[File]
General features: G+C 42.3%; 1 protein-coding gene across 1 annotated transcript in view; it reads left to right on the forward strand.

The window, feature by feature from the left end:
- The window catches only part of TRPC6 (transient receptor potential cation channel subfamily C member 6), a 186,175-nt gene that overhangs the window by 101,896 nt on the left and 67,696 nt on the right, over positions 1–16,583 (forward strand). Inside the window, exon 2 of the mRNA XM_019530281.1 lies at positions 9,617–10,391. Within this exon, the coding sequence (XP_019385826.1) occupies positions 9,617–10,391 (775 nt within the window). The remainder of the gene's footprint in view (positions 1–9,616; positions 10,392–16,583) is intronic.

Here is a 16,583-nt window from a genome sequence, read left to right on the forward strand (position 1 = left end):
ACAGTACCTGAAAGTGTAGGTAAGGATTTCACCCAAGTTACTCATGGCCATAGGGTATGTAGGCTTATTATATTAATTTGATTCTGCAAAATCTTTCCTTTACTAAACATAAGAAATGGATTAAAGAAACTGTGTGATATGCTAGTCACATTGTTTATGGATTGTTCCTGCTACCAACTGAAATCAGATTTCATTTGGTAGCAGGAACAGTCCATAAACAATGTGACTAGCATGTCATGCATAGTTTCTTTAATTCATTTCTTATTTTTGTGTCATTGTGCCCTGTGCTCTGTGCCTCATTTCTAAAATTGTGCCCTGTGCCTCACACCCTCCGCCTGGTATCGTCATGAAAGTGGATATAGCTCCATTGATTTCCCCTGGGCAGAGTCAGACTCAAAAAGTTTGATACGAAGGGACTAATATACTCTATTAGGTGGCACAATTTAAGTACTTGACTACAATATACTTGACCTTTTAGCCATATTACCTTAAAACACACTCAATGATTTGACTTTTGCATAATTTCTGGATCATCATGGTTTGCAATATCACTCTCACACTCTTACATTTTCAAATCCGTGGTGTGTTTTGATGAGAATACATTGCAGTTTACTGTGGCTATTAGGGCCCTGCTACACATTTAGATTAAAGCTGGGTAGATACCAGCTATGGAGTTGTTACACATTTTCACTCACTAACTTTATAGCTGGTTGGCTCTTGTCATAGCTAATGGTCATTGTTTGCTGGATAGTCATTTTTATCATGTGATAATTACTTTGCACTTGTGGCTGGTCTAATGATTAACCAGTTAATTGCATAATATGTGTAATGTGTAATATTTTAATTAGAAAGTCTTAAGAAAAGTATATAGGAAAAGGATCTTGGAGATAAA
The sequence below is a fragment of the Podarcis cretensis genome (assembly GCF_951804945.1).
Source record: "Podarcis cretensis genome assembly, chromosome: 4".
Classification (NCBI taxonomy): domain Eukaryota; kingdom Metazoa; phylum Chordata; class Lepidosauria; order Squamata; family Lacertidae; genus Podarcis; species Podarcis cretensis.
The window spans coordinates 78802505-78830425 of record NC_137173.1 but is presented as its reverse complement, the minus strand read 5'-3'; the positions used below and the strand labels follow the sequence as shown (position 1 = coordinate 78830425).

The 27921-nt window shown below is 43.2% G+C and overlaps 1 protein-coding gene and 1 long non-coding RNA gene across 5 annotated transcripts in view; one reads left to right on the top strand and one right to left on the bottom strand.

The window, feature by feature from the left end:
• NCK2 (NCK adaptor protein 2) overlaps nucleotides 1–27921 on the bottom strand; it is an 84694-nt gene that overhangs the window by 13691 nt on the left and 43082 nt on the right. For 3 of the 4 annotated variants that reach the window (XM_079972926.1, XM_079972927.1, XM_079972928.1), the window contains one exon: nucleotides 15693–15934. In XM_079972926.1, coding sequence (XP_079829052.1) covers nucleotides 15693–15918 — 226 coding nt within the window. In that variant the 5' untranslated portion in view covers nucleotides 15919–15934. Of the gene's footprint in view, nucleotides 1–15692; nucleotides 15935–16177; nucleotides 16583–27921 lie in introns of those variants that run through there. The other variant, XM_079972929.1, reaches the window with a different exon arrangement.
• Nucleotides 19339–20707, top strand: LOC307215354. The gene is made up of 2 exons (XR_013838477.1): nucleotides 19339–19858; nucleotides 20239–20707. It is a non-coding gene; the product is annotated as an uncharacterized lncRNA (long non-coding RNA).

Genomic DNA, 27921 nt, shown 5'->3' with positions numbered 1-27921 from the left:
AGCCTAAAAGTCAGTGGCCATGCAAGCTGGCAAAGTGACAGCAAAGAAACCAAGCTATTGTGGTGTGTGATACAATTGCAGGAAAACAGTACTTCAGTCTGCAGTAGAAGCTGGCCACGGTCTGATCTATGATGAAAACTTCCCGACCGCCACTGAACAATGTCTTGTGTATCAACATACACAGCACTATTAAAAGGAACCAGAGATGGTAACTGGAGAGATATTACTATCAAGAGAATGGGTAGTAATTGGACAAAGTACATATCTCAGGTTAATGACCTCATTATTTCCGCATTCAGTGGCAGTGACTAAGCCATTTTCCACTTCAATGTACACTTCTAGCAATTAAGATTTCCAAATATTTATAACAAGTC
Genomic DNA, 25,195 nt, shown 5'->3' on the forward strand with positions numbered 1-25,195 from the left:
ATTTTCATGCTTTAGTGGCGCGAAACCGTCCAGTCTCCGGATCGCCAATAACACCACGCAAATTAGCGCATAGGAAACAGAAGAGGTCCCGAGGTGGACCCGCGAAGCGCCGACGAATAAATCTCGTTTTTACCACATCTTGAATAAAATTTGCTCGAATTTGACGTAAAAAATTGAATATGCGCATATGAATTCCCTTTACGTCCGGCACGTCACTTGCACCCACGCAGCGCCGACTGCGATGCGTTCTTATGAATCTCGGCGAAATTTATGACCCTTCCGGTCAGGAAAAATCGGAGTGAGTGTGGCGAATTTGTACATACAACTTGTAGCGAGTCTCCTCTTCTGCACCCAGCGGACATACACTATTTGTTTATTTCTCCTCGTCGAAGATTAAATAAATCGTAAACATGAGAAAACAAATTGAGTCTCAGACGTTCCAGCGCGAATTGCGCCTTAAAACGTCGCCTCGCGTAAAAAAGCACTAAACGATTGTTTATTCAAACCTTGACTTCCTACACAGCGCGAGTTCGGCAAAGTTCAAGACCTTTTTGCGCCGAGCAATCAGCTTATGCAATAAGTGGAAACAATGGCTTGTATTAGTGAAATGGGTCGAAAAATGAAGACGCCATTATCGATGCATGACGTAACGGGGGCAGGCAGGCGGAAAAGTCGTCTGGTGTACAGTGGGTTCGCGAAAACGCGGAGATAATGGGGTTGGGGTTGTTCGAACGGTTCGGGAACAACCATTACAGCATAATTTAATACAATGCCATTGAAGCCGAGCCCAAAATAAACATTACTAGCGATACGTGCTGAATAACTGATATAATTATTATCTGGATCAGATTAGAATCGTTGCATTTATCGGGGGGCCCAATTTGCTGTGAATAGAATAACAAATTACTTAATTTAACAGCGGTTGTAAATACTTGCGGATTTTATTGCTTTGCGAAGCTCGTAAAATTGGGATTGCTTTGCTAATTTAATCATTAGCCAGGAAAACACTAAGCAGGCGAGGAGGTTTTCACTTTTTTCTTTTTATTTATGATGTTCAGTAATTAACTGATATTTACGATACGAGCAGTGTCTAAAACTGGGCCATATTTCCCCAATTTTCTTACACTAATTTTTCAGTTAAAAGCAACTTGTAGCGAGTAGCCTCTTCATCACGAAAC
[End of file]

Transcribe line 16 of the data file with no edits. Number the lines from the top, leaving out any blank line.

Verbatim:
Genomic DNA, 25,195 nt, shown 5'->3' on the forward strand with positions numbered 1-25,195 from the left: